Debunking The Franchise Myths

Franchising harbors its share of misconceptions; for example, that franchising is a legal minefield simply waiting to explode on some unsuspecting franchisor.

The fact of the matter is that franchising need not be any more litigious than any other endeavor and, in fact, may be considerably less so.

Let’s start with the disclaimer. Anyone can sue anyone else for seemingly anything—including the coffee spilled on one’s lap—so there is no absolute proof against litigation.

That said, it is important to understand a few reasons why franchising is actually less prone to litigation.

First of all, the typical franchise contract is a very one-sided document. And, if written by an attorney who specializes in franchise law, it is likely to afford you a great deal of protection.

Over the years, the litigation centering on franchising seems to have come in waves. Some years ago, there were a number of cases involving the proper use of advertising funds. As decisions were reached and case law established, we saw fewer and fewer such lawsuits. Later, we saw several lawsuits on the issue of territorial encroachment. And again, as decisions were reached and case law established, fewer such lawsuits occurred. Why have these wavers subsided? Because the lawyers who specialize in franchising have followed these cases closely and have learned how to write clauses in their contracts that allow franchisors to avoid such litigation.

The two issues that always remain ripe for litigation, of course, are violations of franchise law and fraud in the inducement of selling a franchise. But even these issues can be largely inoculated against. First and foremost, train all your people on franchise law and, of course, hire a good franchise attorney. Be sure everyone on your staff is scrupulous in their honesty. Mystery shop your sales force. And, of course, ask each and every franchisee in their closing interview about the sales process and any representations that were made. Many franchisors will use a written “closing checklist,” and some have gone as far as videotaping those interviews. And, lastly, institute a no tolerance policy if you do find any infractions.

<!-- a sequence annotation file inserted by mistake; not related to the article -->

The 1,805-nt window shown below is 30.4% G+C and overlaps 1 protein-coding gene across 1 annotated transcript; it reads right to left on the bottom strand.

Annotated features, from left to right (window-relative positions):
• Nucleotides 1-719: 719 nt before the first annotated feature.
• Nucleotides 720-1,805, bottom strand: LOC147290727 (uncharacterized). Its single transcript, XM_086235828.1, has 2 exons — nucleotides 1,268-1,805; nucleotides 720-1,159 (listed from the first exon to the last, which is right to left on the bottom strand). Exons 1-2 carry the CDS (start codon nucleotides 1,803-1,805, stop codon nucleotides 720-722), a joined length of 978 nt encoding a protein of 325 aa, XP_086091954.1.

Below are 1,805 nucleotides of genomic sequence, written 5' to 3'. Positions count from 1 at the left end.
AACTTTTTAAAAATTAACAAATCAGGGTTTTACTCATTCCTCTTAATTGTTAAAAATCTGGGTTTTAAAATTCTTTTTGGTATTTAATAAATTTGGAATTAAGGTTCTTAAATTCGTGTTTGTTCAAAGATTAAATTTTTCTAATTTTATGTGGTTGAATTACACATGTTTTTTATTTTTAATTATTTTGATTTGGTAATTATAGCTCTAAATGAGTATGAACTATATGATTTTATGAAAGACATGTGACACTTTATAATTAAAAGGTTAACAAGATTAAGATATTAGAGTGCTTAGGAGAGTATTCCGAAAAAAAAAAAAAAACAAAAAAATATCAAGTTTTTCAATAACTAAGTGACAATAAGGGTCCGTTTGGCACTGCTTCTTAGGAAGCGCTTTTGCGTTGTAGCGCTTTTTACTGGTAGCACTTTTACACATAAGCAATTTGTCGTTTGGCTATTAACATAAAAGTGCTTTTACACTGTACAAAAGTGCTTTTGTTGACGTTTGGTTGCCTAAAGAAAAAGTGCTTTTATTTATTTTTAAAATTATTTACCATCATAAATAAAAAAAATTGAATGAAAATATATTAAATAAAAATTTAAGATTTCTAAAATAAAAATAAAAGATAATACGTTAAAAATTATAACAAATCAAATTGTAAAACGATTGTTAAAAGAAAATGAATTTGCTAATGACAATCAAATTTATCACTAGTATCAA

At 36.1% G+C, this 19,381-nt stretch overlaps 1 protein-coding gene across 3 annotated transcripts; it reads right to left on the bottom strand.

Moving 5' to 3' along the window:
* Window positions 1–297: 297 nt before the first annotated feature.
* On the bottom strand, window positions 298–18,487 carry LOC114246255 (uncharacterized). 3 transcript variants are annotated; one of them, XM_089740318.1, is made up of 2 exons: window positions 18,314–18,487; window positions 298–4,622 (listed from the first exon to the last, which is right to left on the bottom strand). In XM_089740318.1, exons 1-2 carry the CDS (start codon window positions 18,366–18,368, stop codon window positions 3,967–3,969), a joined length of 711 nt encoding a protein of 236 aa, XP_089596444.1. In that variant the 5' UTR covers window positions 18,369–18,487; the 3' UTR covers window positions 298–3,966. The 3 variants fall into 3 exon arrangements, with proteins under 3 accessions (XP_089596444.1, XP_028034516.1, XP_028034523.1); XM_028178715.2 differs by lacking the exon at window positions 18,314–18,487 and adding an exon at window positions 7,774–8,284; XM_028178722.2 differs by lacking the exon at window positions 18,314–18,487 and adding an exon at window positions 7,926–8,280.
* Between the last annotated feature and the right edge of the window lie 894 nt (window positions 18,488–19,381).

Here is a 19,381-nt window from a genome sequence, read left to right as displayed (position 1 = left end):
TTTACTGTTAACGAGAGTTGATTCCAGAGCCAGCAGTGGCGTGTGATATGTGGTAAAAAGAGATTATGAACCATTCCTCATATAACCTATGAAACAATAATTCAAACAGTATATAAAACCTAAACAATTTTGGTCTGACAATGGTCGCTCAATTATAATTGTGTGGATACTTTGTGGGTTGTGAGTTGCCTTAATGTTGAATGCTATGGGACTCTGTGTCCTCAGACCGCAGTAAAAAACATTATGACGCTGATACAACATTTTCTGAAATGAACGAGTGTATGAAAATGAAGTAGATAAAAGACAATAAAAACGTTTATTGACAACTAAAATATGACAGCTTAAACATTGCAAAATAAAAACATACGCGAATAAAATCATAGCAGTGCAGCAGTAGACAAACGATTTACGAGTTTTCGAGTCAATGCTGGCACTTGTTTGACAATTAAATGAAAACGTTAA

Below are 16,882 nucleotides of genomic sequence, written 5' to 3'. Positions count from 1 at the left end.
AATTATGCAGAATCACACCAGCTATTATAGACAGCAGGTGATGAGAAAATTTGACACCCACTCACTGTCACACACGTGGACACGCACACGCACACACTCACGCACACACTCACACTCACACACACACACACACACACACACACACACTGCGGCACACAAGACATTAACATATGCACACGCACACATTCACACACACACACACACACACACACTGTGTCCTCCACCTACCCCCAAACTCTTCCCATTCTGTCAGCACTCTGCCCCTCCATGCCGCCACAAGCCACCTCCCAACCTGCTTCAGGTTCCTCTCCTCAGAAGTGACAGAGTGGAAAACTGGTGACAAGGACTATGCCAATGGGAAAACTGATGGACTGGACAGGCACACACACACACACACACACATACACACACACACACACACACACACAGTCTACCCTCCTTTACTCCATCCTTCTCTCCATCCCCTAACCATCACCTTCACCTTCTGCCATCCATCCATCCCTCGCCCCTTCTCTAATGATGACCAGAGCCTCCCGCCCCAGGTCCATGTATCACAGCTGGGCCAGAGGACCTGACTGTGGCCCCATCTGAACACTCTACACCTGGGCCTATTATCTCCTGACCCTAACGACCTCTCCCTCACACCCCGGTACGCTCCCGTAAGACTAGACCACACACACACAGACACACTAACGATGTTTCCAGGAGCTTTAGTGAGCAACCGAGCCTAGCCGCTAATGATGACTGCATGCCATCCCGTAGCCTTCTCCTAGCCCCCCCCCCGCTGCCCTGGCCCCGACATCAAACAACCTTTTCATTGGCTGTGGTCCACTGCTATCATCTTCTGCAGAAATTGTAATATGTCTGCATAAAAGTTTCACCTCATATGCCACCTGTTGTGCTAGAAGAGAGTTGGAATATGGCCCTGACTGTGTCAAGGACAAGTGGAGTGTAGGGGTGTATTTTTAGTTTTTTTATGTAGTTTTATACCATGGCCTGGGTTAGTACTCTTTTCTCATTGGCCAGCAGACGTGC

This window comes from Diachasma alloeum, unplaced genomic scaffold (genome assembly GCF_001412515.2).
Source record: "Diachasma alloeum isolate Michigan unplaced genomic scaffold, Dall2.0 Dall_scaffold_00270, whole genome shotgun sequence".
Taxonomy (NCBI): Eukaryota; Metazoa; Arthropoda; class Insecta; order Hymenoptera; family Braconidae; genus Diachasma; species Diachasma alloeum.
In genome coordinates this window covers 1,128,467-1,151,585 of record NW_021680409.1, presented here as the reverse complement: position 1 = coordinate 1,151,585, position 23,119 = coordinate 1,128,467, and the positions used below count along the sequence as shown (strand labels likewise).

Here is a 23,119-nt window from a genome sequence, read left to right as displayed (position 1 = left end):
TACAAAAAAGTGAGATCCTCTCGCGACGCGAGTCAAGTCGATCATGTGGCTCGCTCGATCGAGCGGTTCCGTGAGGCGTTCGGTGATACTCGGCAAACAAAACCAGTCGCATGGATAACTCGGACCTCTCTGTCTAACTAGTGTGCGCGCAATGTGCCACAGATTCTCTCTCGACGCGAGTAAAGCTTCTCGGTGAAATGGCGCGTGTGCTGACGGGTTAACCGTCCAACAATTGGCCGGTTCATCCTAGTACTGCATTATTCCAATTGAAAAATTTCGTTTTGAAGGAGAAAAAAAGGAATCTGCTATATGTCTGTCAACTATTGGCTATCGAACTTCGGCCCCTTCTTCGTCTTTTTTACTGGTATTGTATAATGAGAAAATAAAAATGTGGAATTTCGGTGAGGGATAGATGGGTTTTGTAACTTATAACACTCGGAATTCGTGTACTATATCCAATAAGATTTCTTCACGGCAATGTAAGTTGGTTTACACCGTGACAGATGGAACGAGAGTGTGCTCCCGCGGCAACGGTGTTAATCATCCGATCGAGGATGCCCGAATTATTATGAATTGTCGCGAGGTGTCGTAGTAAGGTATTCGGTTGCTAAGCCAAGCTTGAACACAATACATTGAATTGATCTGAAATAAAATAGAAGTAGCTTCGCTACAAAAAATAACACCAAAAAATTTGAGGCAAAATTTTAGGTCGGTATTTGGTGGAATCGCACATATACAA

On the upside, franchising affords you a significant “liability tradeoff.” In other words, when making a decision about franchising versus company-operations, you need to consider the litigation exposure you are avoiding as a part of this same equation.

Yes, as a franchisor, you gain some potential contractual liability with each franchise agreement you sign. But consider the alternative of company-owned operations.

With company-owned operations, you have the liability for every lease you execute—whether it’s for equipment, a vehicle or a building. In franchising, that liability is the franchisee’s. With company-owned operations, you have the liability for every employee you hire—personal injury, sexual harassment, discrimination, employment law, crime in the workplace … the list goes on and on. Again, with franchising, that employment liability is largely that of the franchisee. The same holds largely true for customer liability—everything from breach of contract to personal injury.

To be clear, franchising may not stop someone from suing you, but if you have a well-written contract and a well-written operations manual (allowing you to avoid claims of negligence and inadvertent agency), the liability will likely be limited to the franchisee. Add to that other protections (such as the requirement of the franchisee to obtain insurance coverage and name the franchisor as the co-insured), and it becomes readily apparent that significantly more liability is associated with the growth of an equal number of company operations.

The second big myth in franchising involves control and the improved unit-level performance that some argue comes with it.

Both independent studies and our own observations of franchisors have repeatedly shown that similarly-situated franchisee-operated sites typically outperform their company-owned counterparts in almost every imaginable category—from revenue to perceived cleanliness to customer satisfaction.


Two reasons: First, franchisees are highly motivated and take a pride of ownership that is difficult to instill in someone with nothing on the line. Secondly, franchisees, by their nature, are often “lifers,” staying with the company sometimes for generations. Instead of constantly training and retraining and hoping for the best, franchisees develop a depth of knowledge and experience that is virtually impossible to replicate in a company-owned operation at the unit level.


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